Decade of Fire: An Overdue Reckoning with the Bronx’s Misrepresented History
When Vivian Vázquez asked the Bronx teens if they had heard derogatory comments about their borough, hands shot up. Vázquez’s new documentary film Decade of Fire gets to the root of this damaging label. Over the span of ten years starting in the late 1960’s, fires ravaged the South Bronx, leading to loss and trauma across what had been a vibrant and diverse community. The common perception is that the largely black, brown, and poor residents were responsible for the fires. Decade of Fire depicts how this blame permeated the psyche of not only American culture, but the fire’s own victims. It proceeds to decisively unpack this stock story, which is, in fact, false, and to reframe the fires as the outcome of systemic racism and neglect.
Vázquez, a Co-Director and Co-Producer, is my colleague at New Settlement Apartments, a community organization in the Southwest Bronx. My team at Community Food Action, New Settlement’s food justice program, attended a viewing of Decade of Fire in March. Together with an all-female directing and production team, Vázquez won the Women in Film Stella Artoir award at the 2019 Sundance Film Festival. Closer to home, an audience member noted the significance of the film’s being made by “one of our own.” Vázquez grew up in the South Bronx during the ‘60’s and ‘70’s and so her story is intertwined with the subject. The film is a tribute not only to the grit of the Bronx, but to its joy and vitality, qualities that are embodied by our children and families. The filmmaker doggedly pursuits the truth because of her own proximity to the tale.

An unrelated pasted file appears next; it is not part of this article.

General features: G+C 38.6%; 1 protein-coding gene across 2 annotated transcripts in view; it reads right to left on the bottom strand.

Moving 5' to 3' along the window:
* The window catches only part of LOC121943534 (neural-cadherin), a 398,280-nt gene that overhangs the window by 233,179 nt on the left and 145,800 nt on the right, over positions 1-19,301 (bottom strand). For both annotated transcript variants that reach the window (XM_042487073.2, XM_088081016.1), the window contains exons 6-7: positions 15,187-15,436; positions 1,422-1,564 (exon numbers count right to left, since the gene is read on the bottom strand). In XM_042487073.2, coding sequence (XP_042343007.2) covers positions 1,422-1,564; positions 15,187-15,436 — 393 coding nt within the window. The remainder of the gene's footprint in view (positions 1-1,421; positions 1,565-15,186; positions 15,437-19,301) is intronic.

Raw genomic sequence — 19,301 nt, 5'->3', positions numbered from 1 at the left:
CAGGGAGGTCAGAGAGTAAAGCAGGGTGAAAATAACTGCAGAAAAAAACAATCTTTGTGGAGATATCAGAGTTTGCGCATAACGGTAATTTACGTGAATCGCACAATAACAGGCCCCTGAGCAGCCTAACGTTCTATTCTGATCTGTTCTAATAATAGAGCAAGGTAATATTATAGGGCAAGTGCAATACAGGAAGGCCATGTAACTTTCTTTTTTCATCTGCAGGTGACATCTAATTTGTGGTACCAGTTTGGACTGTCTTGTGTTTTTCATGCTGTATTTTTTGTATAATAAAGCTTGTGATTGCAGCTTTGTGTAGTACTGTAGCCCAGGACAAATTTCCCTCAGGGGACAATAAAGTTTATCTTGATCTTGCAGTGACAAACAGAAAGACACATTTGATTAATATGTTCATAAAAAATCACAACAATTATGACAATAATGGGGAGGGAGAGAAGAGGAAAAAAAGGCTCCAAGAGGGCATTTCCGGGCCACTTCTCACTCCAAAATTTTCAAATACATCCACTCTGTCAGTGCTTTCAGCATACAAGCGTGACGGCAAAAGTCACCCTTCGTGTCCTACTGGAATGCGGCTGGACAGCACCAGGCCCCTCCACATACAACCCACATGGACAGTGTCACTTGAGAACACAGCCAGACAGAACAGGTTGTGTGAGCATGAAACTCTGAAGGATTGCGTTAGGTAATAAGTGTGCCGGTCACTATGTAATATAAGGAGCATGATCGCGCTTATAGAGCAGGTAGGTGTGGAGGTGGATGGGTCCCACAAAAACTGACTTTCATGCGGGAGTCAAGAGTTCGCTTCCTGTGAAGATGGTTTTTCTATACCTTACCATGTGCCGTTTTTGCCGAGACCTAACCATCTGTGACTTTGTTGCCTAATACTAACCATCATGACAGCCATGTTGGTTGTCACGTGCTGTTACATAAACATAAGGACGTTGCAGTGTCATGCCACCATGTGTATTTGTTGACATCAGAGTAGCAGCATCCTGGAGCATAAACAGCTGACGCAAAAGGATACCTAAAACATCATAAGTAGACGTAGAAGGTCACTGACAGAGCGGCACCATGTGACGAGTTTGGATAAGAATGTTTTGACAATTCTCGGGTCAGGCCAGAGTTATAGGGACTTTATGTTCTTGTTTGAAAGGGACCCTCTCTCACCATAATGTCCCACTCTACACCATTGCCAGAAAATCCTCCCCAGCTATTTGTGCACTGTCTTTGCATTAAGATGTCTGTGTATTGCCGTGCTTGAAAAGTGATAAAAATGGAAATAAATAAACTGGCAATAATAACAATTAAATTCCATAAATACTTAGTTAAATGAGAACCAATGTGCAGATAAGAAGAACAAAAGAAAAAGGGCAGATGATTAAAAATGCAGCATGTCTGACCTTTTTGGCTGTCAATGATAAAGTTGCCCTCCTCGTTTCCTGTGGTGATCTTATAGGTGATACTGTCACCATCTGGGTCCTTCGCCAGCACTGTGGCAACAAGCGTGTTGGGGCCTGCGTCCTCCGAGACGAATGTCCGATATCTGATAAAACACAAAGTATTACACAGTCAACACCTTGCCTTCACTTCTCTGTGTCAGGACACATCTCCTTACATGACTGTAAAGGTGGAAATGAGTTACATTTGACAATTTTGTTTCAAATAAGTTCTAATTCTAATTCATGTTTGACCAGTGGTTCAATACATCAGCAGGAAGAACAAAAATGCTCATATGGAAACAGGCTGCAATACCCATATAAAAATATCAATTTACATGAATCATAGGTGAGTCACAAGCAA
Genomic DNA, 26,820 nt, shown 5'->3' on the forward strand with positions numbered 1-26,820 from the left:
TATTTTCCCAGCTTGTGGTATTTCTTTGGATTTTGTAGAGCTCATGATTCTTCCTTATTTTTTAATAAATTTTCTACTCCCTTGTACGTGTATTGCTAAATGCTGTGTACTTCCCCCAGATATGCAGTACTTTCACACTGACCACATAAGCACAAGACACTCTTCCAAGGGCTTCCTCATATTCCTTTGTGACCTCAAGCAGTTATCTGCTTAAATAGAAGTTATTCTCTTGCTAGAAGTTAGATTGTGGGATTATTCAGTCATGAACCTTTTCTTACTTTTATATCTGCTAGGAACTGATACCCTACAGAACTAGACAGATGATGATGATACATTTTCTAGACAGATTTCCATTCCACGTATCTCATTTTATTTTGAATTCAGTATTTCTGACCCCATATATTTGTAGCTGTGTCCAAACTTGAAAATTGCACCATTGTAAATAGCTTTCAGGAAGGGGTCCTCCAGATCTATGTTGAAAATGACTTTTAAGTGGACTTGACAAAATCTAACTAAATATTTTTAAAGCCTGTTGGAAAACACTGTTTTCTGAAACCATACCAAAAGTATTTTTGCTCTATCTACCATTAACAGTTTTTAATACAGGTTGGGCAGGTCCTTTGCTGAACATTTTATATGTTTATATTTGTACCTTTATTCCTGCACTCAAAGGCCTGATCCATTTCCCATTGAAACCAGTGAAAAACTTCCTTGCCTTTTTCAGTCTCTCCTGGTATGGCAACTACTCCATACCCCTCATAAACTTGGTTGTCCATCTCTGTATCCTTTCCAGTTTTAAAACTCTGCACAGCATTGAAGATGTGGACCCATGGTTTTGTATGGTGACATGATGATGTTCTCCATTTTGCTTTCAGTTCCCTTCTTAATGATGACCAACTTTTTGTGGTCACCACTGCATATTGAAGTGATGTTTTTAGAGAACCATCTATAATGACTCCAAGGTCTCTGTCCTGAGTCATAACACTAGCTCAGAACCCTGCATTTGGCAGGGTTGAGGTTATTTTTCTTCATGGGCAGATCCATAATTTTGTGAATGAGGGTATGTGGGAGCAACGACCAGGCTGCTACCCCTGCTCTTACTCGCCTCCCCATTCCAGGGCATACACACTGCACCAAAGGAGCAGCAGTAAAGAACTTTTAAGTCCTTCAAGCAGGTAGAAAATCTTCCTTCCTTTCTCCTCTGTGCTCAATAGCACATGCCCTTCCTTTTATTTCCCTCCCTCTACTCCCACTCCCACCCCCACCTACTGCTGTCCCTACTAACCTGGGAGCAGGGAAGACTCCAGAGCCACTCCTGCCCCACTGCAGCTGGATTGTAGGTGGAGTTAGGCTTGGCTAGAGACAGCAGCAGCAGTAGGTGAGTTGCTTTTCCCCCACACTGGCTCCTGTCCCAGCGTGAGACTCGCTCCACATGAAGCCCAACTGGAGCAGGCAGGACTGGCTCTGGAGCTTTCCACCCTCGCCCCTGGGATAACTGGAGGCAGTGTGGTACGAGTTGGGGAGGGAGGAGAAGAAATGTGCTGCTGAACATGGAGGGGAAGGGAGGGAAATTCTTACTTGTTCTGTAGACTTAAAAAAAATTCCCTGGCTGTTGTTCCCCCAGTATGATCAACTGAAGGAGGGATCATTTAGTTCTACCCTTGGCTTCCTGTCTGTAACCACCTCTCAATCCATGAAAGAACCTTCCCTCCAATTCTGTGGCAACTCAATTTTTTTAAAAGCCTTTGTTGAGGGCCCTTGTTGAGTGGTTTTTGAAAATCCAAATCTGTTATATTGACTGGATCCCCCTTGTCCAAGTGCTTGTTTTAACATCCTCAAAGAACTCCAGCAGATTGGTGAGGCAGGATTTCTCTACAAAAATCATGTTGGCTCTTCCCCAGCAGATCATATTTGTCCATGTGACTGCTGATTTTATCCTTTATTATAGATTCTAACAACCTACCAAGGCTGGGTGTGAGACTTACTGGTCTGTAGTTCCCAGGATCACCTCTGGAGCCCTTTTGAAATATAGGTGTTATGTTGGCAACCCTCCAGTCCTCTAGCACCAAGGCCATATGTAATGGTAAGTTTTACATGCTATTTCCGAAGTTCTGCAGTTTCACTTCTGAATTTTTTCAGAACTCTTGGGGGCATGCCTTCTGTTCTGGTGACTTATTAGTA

The fires ultimately subsided, and the film reflects on how that came to be; it credits the residents of the Bronx who together rebuilt their home. Communities organized tenant unions, repaired housing, and advocated for change from elected officials who up until that point had broken promises. Grassroots activists continue to fight oppression; today, the battle in the Bronx is over displacement.
A colleague recently asked, “What does it mean to be a neighbor in this place?” In the Bronx, it means understanding this legacy and its parallels to our present-day food justice efforts, from the prevalence of self-blame to the persistence of gardeners creating green spaces out of vacant lots, just as tenants once restored apartments.
What role do red-lining and inequitable investment play in your community?
What histories inform your food justice work? Who tells these stories?
How can the food movement purposefully counteract these legacies?
Decade of Fire will premiere on PBS in 2020.